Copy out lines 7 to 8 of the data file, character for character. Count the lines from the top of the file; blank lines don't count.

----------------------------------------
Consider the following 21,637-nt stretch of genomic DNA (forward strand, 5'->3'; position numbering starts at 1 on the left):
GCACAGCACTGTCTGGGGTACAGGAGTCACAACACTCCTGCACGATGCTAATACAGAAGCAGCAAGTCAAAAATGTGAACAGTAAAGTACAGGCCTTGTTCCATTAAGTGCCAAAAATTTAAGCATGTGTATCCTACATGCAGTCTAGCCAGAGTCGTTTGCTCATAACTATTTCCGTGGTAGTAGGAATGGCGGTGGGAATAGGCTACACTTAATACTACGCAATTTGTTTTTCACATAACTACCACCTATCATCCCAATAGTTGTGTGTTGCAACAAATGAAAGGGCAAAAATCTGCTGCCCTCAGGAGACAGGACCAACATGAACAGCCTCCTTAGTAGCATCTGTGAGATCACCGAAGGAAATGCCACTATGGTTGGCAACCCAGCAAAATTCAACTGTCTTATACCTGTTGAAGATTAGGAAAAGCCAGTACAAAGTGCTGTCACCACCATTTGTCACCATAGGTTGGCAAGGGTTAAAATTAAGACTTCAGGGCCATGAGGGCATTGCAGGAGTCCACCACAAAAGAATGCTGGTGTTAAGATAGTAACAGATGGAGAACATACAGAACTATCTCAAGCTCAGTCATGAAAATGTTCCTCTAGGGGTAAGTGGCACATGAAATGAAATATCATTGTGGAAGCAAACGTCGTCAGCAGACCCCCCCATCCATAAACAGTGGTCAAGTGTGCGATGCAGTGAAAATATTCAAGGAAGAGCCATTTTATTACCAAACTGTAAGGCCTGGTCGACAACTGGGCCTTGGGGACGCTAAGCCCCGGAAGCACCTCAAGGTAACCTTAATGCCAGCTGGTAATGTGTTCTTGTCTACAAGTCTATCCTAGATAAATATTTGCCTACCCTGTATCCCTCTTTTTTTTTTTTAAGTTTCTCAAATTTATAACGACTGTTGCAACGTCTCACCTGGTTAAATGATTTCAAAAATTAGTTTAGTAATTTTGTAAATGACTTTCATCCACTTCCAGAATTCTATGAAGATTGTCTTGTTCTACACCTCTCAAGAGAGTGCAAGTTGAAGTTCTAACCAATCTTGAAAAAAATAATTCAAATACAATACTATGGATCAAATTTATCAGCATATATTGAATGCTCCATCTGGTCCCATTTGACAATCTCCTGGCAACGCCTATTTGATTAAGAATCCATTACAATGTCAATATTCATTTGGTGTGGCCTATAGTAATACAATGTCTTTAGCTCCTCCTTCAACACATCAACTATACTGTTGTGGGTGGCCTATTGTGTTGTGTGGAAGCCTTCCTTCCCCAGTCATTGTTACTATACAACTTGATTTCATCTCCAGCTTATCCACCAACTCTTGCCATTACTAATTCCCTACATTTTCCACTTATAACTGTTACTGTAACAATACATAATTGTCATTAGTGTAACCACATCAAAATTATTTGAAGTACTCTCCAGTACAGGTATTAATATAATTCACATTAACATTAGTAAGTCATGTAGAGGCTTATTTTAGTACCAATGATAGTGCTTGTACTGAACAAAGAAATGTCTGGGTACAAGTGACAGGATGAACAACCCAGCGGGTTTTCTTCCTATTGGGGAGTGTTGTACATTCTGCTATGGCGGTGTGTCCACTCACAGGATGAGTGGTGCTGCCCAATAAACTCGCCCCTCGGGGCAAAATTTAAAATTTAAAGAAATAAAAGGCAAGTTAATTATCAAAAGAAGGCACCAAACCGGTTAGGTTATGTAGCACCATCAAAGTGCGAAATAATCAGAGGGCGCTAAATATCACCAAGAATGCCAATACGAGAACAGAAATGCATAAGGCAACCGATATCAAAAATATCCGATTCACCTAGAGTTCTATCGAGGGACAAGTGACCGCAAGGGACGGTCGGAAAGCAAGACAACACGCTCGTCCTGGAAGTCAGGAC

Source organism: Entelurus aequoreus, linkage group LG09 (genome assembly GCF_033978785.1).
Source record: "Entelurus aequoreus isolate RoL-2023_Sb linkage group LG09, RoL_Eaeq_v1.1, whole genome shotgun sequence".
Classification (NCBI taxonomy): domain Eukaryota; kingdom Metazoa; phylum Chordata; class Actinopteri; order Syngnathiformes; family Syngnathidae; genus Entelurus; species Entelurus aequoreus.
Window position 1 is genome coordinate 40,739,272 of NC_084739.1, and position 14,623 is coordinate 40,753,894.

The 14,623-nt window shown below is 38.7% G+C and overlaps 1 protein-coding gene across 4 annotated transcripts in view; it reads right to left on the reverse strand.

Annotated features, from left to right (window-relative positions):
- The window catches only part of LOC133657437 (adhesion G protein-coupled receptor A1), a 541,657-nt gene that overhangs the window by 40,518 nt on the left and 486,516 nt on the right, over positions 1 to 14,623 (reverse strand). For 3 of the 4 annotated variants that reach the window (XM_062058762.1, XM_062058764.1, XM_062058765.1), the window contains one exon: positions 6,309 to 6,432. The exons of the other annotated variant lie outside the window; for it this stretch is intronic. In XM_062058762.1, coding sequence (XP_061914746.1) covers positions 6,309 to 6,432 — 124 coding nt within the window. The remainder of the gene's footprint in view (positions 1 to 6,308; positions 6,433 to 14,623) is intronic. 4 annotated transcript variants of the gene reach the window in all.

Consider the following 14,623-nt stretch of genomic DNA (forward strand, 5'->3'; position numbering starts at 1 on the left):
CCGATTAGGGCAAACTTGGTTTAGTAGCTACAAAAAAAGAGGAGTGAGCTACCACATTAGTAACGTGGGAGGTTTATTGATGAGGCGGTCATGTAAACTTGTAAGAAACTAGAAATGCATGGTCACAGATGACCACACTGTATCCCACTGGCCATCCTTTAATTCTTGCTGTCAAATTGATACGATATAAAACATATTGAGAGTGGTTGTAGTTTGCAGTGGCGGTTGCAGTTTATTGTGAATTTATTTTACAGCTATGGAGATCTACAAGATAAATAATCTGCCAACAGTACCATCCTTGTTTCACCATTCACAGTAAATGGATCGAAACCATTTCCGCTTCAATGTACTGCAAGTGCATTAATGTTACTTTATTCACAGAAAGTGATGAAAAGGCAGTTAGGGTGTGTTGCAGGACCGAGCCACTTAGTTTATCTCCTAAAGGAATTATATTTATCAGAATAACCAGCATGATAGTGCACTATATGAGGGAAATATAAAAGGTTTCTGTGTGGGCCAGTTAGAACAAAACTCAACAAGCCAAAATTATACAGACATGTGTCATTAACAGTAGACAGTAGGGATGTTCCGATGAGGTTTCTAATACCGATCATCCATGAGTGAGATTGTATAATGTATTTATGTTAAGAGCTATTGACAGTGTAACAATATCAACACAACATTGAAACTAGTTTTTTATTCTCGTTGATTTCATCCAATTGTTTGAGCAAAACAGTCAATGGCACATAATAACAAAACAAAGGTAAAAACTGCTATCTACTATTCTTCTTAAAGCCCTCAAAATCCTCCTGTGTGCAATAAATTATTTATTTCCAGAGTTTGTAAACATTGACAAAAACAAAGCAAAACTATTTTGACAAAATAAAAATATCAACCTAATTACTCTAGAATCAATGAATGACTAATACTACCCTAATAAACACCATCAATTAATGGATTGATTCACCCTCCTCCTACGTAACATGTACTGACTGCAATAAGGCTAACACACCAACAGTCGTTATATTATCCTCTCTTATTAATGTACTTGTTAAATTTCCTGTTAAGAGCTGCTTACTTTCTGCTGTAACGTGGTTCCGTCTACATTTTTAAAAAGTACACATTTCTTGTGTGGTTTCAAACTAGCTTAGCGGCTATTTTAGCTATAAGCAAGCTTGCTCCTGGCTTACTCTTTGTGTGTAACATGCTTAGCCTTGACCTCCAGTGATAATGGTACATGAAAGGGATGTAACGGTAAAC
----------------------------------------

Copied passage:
The 14,623-nt window shown below is 38.7% G+C and overlaps 1 protein-coding gene across 4 annotated transcripts in view; it reads right to left on the reverse strand.

Annotated features, from left to right (window-relative positions):